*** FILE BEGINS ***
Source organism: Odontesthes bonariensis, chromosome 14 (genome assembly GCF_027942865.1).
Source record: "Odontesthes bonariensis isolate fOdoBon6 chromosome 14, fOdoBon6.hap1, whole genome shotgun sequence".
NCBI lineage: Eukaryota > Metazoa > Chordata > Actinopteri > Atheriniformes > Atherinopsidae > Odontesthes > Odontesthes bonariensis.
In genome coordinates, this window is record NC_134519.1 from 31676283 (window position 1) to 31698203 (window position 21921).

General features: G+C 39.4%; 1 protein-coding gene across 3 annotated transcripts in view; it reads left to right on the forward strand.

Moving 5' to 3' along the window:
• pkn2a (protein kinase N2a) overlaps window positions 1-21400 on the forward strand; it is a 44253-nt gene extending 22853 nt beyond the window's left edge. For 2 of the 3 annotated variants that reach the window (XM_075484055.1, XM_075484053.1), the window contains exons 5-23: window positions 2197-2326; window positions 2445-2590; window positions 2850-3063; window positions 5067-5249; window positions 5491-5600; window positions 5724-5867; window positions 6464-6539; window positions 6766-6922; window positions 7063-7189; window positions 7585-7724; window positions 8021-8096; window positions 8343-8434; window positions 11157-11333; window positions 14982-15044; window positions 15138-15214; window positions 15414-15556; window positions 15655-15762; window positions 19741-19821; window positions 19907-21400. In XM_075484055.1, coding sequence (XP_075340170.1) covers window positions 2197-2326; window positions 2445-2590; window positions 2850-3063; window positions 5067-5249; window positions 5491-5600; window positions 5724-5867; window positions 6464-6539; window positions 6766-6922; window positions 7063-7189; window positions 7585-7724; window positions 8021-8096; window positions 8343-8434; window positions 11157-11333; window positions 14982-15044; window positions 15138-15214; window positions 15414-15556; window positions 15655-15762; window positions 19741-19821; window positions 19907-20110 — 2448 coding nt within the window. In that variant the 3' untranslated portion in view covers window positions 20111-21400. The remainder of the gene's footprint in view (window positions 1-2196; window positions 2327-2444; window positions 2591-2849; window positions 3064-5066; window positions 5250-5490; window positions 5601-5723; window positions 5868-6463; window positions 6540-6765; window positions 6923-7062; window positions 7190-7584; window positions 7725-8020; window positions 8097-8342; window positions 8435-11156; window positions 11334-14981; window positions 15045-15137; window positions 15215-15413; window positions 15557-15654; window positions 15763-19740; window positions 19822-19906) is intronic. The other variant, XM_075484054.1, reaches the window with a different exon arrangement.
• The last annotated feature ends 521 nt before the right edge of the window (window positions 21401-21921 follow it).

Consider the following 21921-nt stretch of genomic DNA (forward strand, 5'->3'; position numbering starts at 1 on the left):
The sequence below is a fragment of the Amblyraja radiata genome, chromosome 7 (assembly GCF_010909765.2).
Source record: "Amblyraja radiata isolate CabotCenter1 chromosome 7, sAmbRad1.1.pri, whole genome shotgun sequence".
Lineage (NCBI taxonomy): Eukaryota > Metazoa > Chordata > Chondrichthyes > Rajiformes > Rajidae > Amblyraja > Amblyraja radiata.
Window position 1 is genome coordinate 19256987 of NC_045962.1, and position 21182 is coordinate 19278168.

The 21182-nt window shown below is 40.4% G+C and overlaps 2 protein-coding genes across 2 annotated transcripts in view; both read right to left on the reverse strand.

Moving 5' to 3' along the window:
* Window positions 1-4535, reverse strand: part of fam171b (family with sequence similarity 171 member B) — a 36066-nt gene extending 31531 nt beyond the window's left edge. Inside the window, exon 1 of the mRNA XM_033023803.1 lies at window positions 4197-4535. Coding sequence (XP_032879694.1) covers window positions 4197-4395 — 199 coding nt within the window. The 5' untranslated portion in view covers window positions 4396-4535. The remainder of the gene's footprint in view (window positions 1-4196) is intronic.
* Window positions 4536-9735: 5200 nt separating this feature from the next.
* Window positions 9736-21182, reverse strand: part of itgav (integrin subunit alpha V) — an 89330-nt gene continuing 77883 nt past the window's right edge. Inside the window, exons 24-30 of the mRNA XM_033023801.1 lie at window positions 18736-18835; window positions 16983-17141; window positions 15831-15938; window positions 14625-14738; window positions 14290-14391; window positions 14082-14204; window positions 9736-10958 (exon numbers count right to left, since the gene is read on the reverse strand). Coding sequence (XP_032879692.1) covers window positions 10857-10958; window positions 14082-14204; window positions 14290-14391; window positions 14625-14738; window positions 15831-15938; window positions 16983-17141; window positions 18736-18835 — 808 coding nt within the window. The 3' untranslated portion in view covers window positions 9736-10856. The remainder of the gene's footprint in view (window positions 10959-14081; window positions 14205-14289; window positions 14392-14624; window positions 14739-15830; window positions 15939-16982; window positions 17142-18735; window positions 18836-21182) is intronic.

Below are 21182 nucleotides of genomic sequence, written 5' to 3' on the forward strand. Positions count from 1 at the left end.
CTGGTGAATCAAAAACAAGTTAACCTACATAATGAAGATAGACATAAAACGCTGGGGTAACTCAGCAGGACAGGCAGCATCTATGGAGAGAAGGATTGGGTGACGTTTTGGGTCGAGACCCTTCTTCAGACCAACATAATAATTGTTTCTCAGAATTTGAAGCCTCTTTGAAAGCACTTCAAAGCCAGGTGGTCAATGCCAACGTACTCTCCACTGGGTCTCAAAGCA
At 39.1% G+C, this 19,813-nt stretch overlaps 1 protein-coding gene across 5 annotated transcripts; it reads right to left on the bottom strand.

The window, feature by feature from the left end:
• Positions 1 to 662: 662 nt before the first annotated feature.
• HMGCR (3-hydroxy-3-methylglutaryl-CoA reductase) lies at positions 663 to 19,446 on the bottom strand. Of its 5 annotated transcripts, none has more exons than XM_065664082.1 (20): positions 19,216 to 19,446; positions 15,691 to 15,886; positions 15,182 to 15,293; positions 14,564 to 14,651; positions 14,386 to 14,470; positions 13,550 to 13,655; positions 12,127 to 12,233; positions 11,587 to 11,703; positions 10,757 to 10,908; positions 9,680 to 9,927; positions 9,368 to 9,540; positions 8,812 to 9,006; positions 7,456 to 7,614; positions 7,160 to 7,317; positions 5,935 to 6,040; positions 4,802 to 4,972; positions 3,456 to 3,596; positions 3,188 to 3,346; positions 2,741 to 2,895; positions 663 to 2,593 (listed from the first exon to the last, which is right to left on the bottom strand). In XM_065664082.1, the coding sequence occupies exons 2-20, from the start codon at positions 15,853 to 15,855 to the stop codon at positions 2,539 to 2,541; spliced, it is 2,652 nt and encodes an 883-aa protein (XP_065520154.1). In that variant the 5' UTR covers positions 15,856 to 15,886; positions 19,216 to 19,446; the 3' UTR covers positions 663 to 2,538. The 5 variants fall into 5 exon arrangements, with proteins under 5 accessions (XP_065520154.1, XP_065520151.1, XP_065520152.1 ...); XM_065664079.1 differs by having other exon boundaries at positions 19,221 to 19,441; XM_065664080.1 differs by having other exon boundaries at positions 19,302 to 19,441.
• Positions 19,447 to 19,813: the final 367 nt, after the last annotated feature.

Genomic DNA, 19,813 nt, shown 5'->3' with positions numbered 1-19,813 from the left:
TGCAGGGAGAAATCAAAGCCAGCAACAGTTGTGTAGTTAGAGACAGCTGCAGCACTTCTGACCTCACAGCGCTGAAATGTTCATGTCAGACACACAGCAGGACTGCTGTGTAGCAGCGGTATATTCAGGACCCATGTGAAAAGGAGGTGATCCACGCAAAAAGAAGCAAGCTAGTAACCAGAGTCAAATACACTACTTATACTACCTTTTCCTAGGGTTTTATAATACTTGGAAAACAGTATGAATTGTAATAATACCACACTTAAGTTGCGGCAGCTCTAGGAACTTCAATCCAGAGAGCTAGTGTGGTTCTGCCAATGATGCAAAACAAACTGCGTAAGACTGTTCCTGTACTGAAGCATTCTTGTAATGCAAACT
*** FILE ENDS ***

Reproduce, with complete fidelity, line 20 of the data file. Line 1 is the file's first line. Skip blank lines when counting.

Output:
CTGGTGAATCAAAAACAAGTTAACCTACATAATGAAGATAGACATAAAACGCTGGGGTAACTCAGCAGGACAGGCAGCATCTATGGAGAGAAGGATTGGGTGACGTTTTGGGTCGAGACCCTTCTTCAGACCAACATAATAATTGTTTCTCAGAATTTGAAGCCTCTTTGAAAGCACTTCAAAGCCAGGTGGTCAATGCCAACGTACTCTCCACTGGGTCTCAAAGCA